The 9 best free audiobooks available on Audible now

Written by Kayleigh Dray

Kayleigh Dray is Stylist’s digital editor-at-large. Her specialist topics include comic books, films, TV and feminism. On a weekend, you can usually find her drinking copious amounts of tea and playing boardgames with her friends.

Lockdown life getting you down? Try listening to one of these brilliant audiobooks… 

The UK is in coronavirus lockdown – and there’s no denying that staying indoors is absolutely the best thing we can be doing right now. Not only are we easing the strain on our NHS, but we’re protecting those who are more vulnerable than us and (hopefully) flattening the Covid-19 curve.

Still, though… it’s boring, isn’t it? We can’t mindlessly chomp through snacks, because panic-buying has led to us rationing everything in our cupboards, and our health anxiety makes it difficult to concentrate on a book or film long enough to get through it.

Thankfully, Audible has the answer. Free audiobook, anyone?

That’s right: Audible has made hundreds of its titles free to help us while away the hours in coronavirus lockdown.

On its new Discover page, Audible lists a whole host of gems to add to your reading list. There’s a focus on titles for young kids and teens – in a statement on its website the company said that they’ll be available for as long as schools are closed – but there are also tons of adult-friendly titles, too.

“[We recognise] that people are at home, in many cases with children home from school, and that stories have the power to entertain, teach and to keep minds active, alert, and engaged,” says Audible.

Here’s just a few of our favourites…

  • Pride & Prejudice by Jane Austen

    “It is a truth universally acknowledged that…”

    Put away the DVD and listen to Jane Austen’s original text, ASAP.

  • Winnie-The-Pooh by A. A. Milne

    It’s a children’s book, sure, but we know you’re all fans of Winnie-the-Pooh. So what better time to leave the real world behind you and visit our favourite bear and his pals, Piglet, Rabbit, Owl, Eeyore, Kanga, and Little Roo, deep in The Hundred Acre Wood? Peter Dennis narrates.

  • Anne of Green Gables by Lucy Maud Montgomery

    Read by Rachel McAdams, this classic coming-of-age story is all about Anne Shirley, a brave outsider who, against all odds, fights for love and acceptance and her place in the world.

  • Alice’s Adventures In Wonderland by Lewis Carroll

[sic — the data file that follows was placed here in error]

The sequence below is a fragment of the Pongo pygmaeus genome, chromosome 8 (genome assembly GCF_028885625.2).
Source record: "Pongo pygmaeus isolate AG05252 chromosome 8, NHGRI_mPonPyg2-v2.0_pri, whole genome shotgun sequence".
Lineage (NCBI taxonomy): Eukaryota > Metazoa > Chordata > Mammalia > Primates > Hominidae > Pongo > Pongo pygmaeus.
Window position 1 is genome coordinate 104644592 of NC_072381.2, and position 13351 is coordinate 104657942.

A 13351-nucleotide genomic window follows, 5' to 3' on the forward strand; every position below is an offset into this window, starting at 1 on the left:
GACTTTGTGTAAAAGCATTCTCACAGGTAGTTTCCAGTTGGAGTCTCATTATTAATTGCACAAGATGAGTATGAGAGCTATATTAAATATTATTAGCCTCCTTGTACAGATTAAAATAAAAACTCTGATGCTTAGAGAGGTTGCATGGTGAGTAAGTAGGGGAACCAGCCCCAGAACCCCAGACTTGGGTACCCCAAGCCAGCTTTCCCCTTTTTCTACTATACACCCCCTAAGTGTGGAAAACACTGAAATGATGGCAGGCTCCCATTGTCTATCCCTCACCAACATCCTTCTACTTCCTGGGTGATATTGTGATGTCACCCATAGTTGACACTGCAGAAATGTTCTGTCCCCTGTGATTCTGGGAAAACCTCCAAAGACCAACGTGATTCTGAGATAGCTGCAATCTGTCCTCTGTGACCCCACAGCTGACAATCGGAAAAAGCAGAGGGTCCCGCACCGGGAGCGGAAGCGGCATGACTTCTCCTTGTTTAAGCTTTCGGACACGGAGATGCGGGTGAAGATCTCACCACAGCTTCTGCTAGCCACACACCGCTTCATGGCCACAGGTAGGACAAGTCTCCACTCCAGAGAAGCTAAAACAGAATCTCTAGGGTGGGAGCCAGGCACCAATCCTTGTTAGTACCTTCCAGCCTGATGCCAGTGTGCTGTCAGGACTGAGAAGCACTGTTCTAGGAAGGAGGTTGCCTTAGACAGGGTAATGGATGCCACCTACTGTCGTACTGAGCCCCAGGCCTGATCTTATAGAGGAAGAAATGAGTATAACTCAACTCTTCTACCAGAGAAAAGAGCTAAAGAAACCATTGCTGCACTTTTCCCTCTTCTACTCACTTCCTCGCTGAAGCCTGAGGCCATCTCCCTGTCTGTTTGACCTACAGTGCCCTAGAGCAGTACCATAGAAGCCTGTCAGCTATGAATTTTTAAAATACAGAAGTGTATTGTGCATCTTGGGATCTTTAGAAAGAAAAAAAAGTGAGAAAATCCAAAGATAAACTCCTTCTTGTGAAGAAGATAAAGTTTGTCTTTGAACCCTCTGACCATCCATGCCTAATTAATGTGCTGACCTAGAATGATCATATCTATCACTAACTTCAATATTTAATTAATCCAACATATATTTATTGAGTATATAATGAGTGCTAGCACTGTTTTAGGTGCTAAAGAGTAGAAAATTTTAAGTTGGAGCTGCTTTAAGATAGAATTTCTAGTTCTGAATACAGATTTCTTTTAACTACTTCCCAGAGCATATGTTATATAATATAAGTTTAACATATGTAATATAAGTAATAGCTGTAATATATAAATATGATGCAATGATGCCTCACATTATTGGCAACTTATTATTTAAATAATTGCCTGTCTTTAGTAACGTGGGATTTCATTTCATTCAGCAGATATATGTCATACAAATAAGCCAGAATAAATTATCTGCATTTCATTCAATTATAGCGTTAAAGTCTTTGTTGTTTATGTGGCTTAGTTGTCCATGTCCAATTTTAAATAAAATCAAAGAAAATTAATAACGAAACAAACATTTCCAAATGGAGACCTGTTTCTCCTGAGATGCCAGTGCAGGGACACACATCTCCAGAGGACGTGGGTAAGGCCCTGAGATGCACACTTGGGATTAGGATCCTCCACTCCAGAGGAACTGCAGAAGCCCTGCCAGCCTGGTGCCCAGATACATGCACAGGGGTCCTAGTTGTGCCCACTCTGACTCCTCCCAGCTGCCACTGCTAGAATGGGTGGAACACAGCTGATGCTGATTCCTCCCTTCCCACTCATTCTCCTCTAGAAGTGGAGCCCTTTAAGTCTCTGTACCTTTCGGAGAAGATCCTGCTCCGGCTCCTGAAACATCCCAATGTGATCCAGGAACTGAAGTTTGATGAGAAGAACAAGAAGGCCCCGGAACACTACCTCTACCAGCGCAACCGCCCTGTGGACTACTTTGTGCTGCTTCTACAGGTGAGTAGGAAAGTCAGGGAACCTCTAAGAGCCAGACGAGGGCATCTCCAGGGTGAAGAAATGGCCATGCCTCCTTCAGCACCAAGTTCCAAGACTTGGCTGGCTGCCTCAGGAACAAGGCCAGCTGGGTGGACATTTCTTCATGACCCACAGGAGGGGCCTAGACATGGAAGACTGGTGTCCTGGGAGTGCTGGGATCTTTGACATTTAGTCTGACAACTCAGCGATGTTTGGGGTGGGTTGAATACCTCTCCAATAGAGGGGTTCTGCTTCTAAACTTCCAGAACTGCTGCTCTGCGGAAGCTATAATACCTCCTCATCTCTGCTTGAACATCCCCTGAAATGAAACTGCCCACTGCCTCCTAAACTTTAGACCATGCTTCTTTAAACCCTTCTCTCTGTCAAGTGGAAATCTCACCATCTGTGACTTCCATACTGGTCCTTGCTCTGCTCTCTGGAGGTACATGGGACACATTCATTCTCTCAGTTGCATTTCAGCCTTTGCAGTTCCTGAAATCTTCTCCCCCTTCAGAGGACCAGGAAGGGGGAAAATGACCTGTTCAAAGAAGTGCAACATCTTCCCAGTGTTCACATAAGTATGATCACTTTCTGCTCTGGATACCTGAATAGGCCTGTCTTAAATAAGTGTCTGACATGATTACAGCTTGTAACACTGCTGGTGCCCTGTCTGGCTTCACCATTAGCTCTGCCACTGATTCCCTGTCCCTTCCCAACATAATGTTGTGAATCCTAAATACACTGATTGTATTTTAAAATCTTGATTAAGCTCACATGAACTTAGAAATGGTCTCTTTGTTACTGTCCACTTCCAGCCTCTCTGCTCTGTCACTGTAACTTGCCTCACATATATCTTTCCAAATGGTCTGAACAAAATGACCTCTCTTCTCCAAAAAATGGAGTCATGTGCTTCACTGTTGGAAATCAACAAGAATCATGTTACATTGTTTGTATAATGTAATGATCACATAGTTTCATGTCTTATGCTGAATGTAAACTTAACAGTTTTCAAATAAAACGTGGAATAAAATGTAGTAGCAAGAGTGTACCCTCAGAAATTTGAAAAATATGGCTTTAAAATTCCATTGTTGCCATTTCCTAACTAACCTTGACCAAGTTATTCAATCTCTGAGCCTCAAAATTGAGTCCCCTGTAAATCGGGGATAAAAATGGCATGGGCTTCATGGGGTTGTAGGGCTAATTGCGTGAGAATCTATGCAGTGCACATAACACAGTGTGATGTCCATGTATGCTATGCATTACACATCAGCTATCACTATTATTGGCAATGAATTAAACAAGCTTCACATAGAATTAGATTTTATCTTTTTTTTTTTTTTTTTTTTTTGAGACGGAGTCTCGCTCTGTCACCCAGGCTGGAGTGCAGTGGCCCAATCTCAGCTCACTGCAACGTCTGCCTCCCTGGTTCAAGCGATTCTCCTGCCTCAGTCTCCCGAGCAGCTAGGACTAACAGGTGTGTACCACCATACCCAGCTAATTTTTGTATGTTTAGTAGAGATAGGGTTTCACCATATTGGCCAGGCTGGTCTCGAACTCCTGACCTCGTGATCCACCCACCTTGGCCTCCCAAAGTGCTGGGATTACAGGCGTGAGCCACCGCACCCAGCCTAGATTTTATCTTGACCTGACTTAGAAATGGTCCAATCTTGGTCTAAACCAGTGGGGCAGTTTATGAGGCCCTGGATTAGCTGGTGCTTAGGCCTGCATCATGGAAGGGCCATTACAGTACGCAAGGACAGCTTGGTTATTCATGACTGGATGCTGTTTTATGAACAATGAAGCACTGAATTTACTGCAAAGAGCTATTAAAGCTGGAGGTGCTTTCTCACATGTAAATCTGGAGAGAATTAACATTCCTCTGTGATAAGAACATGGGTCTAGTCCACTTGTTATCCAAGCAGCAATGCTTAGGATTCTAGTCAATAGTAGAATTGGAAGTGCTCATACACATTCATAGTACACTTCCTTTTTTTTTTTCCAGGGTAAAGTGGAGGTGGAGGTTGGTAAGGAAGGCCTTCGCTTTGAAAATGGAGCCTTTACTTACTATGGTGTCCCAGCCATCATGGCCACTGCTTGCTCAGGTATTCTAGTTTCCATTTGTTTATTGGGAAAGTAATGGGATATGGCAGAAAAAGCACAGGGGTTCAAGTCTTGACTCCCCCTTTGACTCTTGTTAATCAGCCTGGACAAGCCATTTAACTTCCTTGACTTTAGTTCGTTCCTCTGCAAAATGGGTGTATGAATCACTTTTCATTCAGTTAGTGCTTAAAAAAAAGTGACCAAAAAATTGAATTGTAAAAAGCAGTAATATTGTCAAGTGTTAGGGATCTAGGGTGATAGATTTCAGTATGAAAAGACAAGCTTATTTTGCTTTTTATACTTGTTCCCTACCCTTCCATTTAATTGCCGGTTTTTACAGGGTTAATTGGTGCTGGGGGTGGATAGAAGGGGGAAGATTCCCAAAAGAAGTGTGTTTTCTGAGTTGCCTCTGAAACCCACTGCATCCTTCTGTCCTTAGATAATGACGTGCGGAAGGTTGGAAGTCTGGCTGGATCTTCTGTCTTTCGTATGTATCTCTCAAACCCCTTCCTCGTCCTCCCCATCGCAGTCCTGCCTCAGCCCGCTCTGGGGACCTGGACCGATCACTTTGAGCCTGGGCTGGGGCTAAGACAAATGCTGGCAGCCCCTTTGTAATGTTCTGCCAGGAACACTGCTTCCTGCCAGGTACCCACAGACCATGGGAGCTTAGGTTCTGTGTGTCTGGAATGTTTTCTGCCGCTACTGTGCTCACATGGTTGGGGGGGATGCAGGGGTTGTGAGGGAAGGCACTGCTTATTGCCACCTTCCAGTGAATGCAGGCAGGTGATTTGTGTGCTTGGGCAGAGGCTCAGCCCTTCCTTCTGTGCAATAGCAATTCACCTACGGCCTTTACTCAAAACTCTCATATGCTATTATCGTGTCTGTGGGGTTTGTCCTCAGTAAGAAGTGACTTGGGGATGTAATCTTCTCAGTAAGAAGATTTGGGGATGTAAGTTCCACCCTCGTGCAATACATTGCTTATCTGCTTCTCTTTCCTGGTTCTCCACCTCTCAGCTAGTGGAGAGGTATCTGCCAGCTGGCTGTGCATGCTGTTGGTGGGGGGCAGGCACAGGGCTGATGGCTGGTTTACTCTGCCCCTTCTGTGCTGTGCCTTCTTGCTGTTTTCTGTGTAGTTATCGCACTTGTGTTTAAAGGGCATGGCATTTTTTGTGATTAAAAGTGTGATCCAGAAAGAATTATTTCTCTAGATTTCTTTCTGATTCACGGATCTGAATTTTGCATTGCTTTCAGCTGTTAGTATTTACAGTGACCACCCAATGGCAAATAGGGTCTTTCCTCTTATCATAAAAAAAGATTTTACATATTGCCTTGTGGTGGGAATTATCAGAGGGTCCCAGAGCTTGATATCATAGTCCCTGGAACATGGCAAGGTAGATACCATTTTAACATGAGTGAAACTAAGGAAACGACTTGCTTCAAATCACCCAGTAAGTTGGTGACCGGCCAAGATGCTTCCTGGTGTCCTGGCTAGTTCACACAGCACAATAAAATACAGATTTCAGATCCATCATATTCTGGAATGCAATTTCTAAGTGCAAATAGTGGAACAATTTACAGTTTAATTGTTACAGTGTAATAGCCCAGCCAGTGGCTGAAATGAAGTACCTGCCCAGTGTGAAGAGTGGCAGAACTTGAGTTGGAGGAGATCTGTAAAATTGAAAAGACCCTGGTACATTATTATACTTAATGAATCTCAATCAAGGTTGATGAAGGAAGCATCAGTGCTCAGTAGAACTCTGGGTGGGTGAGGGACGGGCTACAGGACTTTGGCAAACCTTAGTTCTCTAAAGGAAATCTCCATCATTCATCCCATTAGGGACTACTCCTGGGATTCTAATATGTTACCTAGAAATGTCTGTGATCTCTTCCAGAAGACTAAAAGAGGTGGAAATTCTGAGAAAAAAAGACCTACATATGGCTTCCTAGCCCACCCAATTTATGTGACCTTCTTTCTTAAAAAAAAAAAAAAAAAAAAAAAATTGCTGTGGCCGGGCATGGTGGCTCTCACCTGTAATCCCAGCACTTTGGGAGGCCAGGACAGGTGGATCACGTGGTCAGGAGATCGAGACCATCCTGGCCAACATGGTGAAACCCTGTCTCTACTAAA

Scarlett Johansson lends her voice to this timeless tale of a curious little girl who tumbled down the rabbit-hole and into Wonderland.

  • Jane Eyre by Charlotte Brontë

    Outcast Jane’s courage is tested when she arrives at Thornfield Hall to care for the brooding, proud Edward Rochester’s ward Adèle, only to uncover a terrifying secret in the attic. Somehow, this story is even better when narrated by Thandie Newton.

  • The Scarlet Letter by Nathaniel Hawthorne

    A tale of betrayal, revenge, loyalty, and redemption, The Scarlet Letter by Nathaniel Hawthorne is a true classic. 

  • Frankenstein by Mary Shelley

    Somehow simultaneously a Gothic thriller, passionate romance, and cautionary tale about the dangers of science, everyone knows the story of Frankenstein by heart. But let Downton Abbey’s Dan Stevens read it to you anyway, for old times sake.

  • Les Miserables by Victor Hugo

    Set in the Parisian underworld and plotted like a detective story, Les Miserables (upon which the award-winning musical was based) follows Jean Valjean, originally an honest peasant, who has been imprisoned for 19 years for stealing a loaf of bread to feed his sister’s starving family. Sounds pretty apt for these panic-buying days, eh?

  • Brave New World by Aldous Huxley

    Cloning, feel-good drugs, anti-aging programs, and total social control through politics, programming, and media: has Aldous Huxley accurately predicted our future? Let Michael York help you figure it out as he brings this timeless sci-fi tale to life once again.

  • The Picture of Dorian Gray by Oscar Wilde

    This is one of those books everyone pretends they’ve read, but absolutely haven’t (unless, y’know, they’d done an English Literature course). Put that to rights with Simon Vance’s narration of Dorian Gray’s story, and find out what happens to that handsome and narcissistic young man when he makes an ill-considered Faustian wish.

Image: Lauren Kashuk/Unsplash

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